Burnett says there's more to the family than Lynn's mouth. "One thing you've got to realize about Audrina's family is that they're a family of faith," he says. "They eat together, they go to church together. They have their rifts like any family, and in the end they support each other. That's very America, I think... But there's a lot of drama, yeah. It's like a family sitcom slash drama."
Much of the family conflict on the show will, in fact, revolve around Lynn butting heads with Audrina's semi-estranged younger sister Casey, 24, an equally outspoken married mom of two. (She also has another younger sister, Sammy, 16, and a younger brother, Marky, 22. Their dad is Mark, CEO of Patridge Motors.) Patridge says part of the allure of doing the series was more family time (a reason also often cited by the Kardashians), and hopefully exposing her mom and sister to an objective look at themselves. "I learned about all my bad habits from watching The Hills," Patridge says. "I'm hoping my mom and sister will see how they sound and act toward each other from watching this.")
But given her own ups and downs on The Hills, Patridge says she was initially hesitant to include her family. "I never let this part of my life on The Hills because I never knew how the show would 'work its magic' on them. I just agreed to do what they wanted. Because of what I went through, the press, the gossip, the rumors, everyone picking you apart... I told my family it would be hard. I didn't want them to go through it. At the same time, I know they're just as strong as I am and they can handle it. At the end of the day, they wanted to support me."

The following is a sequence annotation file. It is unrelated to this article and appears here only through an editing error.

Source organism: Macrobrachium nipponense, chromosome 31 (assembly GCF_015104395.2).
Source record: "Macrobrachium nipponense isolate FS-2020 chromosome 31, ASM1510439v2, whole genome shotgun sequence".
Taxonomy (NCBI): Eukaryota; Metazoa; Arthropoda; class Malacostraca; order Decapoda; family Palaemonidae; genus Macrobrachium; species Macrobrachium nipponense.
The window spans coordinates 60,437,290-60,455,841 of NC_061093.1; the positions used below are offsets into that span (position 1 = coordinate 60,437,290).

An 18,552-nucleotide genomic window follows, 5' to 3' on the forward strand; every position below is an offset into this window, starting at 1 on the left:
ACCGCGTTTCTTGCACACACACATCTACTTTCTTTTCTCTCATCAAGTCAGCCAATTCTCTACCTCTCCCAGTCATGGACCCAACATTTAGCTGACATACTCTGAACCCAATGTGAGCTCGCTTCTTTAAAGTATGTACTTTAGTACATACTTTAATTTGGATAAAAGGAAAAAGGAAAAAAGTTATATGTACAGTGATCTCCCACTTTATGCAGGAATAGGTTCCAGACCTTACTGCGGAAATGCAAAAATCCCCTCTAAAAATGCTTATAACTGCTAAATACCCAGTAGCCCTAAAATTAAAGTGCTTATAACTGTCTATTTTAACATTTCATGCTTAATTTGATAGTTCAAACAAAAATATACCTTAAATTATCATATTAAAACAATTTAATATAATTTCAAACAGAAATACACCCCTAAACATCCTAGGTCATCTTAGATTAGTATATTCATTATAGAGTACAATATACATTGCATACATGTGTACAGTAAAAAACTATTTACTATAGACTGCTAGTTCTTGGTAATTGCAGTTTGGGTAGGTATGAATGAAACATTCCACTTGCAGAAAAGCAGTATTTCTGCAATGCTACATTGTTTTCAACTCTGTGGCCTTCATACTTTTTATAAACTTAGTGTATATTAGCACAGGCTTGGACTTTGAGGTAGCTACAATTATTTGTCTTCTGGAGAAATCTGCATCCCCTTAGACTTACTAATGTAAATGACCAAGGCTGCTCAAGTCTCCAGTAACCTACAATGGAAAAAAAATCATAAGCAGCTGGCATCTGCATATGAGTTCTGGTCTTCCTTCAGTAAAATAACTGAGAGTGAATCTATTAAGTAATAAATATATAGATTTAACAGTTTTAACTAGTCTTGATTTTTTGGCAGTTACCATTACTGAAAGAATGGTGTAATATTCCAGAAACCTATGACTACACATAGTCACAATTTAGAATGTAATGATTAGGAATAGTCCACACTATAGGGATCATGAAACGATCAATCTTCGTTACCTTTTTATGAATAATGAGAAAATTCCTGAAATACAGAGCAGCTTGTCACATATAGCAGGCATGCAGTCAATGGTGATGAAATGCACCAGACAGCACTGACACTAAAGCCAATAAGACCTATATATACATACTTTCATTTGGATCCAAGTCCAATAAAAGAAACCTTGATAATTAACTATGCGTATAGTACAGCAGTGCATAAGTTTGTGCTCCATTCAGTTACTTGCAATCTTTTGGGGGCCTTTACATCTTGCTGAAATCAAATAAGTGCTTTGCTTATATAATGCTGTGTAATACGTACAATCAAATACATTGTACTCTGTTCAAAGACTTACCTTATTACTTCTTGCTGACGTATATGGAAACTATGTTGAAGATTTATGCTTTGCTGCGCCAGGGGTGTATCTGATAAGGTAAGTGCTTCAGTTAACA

Her real love life — at the time of filming, she was involved with BMX biker Corey Bohan, who she calls "the love of my life" in the show — also makes it to the screen. The couple will break up on during the season, and Bohan still seems pretty bitter about the whole thing. "Dating on TV is hard, it really is," Patridge says.
Watching the first two episodes "was a lot to process," she admits, just days before the show will debut. "But ultimately, it's pretty great because it's what I went through. There wasn't anything produced, and there's never a dull moment. It's all there."